The world's first wiki where authorship really matters (Nature Genetics, 2008). Due credit and reputation for authors. Imagine a global collaborative knowledge base for original thoughts. Search thousands of articles and collaborate with scientists around the globe.

wikigene or wiki gene protein drug chemical gene disease author authorship tracking collaborative publishing evolutionary knowledge reputation system wiki2.0 global collaboration genes proteins drugs chemicals diseases compound
Hoffmann, R. A wiki for the life sciences where authorship matters. Nature Genetics (2008)

Hyaluronic acid-dependent change in the extracellular matrix of mouse dermal fibroblasts that is conducive to cell proliferation.

Fluorescein isothiocyanate (FITC)-labelled hyaluronic acid, when incubated with subconfluent cultures of mouse dermal fibroblasts, was incorporated into the extracellular matrix. Deposition of the fluorescent label reached the maximum about 48 h after its addition. Hyaluronic acid decasaccharide, but not octasaccharide, inhibited the incorporation of the fluorescent label, suggesting that at least 10 sugar units in length are necessary for the incorporation of hyaluronic acid. A 2 M-urea extract of the cell layer had the ability to bind [3H]hyaluronic acid. Again, the binding was inhibited by hyaluronic acid decasaccharide but not by octasaccharide, suggesting the presence in the urea extract of a hyaluronic acid-binding molecule that may participate in the incorporation of hyaluronic acid. A supramolecular aggregate prepared by rate-zonal sedimentation from the 2 M-urea extract contained chondroitin sulphate proteoglycans capable of interacting with hyaluronic acid. Their core molecules were identical in size with those from a hyaluronic acid-binding chondroitin sulphate proteoglycan (PG-M) previously described in chick embryo fibroblasts. Immunofluorescence analyses with anti-proteoheparan sulphate antibodies indicated that both exogenous addition of hyaluronic acid and enhanced synthesis of hyaluronic acid caused a preferential decline in the proteoheparan sulphate level in the extracellular matrix. Subsequent to this change, the cells began transient DNA synthesis. We suggest that hyaluronic acid-dependent modulation of the level of proteoheparan sulphate in the extracellular matrix could be a causal event of cell proliferation.[1]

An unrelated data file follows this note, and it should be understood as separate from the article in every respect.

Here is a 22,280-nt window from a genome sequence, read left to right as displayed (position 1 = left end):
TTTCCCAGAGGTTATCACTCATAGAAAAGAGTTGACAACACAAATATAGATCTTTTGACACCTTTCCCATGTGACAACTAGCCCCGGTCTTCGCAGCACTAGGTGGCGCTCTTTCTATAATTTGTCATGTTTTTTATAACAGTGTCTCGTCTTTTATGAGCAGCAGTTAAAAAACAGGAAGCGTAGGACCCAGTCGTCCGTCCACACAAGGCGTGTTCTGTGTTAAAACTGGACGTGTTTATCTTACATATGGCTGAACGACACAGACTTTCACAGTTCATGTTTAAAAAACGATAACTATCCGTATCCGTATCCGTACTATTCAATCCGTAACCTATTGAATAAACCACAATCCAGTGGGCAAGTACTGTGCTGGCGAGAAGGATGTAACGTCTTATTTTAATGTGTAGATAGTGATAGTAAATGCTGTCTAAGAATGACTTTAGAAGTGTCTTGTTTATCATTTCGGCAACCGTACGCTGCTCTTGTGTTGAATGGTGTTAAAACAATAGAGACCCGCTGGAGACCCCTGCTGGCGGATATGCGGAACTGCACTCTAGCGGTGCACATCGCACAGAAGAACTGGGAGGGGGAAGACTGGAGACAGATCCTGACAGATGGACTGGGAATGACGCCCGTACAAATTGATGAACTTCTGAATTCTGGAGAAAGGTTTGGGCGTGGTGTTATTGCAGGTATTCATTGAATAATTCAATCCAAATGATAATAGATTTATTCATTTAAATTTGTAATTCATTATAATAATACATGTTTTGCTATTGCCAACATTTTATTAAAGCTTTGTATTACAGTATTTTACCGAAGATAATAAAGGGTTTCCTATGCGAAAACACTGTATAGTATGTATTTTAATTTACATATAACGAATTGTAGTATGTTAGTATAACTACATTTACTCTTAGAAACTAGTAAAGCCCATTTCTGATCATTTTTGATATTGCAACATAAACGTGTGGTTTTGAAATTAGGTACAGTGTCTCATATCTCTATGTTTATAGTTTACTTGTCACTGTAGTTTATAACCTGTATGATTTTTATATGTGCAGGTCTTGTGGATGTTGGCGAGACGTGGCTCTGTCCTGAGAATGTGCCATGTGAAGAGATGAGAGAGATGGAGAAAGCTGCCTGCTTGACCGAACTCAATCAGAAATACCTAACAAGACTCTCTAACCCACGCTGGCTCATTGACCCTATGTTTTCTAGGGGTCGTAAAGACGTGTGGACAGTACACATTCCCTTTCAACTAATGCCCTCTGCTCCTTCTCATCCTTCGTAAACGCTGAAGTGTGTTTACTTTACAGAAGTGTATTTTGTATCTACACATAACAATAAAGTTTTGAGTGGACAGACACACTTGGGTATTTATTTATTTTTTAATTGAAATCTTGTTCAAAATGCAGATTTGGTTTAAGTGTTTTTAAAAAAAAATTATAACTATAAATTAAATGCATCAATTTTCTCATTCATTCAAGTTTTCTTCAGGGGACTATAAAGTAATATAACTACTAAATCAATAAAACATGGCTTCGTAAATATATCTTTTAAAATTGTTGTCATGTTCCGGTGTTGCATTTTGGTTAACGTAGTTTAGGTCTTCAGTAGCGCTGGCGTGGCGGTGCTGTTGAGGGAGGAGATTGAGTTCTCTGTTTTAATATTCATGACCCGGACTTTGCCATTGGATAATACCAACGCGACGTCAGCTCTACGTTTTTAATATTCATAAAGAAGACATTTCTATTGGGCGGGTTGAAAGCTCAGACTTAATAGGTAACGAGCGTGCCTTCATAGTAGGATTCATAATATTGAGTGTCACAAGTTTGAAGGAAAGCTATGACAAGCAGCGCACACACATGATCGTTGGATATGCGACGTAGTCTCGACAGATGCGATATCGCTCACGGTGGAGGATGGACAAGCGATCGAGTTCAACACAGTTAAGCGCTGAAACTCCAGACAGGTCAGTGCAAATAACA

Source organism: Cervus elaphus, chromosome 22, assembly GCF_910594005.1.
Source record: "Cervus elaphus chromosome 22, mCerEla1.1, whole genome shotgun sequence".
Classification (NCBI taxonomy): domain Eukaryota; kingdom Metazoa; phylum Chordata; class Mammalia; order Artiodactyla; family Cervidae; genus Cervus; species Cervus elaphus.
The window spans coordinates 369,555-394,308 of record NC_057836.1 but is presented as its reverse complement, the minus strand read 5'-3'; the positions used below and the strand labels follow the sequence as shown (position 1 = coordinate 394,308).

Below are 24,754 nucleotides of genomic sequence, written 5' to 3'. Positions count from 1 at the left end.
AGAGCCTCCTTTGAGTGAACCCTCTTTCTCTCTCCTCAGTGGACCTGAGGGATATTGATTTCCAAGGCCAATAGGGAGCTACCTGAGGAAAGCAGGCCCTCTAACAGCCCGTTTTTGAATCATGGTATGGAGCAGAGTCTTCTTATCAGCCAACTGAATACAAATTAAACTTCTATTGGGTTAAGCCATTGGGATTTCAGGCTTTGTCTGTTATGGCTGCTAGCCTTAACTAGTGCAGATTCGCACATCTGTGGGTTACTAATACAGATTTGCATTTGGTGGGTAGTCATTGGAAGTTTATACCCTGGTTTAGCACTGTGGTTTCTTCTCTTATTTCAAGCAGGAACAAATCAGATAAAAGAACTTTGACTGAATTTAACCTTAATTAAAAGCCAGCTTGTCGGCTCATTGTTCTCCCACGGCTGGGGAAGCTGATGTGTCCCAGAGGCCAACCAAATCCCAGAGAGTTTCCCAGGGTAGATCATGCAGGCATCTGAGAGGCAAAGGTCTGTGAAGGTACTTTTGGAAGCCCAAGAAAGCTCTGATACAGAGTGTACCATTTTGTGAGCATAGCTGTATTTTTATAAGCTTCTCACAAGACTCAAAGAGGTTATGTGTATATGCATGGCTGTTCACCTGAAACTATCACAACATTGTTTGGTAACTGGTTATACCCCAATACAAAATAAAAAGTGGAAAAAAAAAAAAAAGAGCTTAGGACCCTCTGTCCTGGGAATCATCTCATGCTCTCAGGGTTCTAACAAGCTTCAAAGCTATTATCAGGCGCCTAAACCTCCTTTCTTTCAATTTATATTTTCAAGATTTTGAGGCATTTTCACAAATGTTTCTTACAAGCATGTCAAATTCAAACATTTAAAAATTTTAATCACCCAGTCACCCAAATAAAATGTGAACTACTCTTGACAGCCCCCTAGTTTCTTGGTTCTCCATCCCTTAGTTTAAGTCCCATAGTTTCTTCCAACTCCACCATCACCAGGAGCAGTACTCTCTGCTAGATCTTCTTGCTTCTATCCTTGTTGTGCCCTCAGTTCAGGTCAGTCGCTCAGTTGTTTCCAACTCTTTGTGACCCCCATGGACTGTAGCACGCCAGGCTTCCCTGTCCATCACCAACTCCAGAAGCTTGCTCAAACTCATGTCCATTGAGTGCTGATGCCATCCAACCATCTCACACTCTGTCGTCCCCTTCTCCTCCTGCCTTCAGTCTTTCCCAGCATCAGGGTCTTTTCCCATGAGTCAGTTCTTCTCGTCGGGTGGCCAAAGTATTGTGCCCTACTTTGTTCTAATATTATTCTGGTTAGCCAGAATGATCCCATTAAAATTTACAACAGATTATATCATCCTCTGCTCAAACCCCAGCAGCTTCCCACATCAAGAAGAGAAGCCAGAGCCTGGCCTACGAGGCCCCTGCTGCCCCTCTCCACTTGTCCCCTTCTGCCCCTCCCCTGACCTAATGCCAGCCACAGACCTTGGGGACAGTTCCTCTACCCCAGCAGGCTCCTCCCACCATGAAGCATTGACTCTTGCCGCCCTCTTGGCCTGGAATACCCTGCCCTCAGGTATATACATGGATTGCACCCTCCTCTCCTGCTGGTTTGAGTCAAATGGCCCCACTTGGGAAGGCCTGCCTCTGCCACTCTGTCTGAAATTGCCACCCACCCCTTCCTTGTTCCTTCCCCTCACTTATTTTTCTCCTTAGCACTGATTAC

1. Hyaluronic acid-dependent change in the extracellular matrix of mouse dermal fibroblasts that is conducive to cell proliferation. Yoneda, M., Shimizu, S., Nishi, Y., Yamagata, M., Suzuki, S., Kimata, K. J. Cell. Sci. (1988) [Pubmed]
WikiGenes - Universities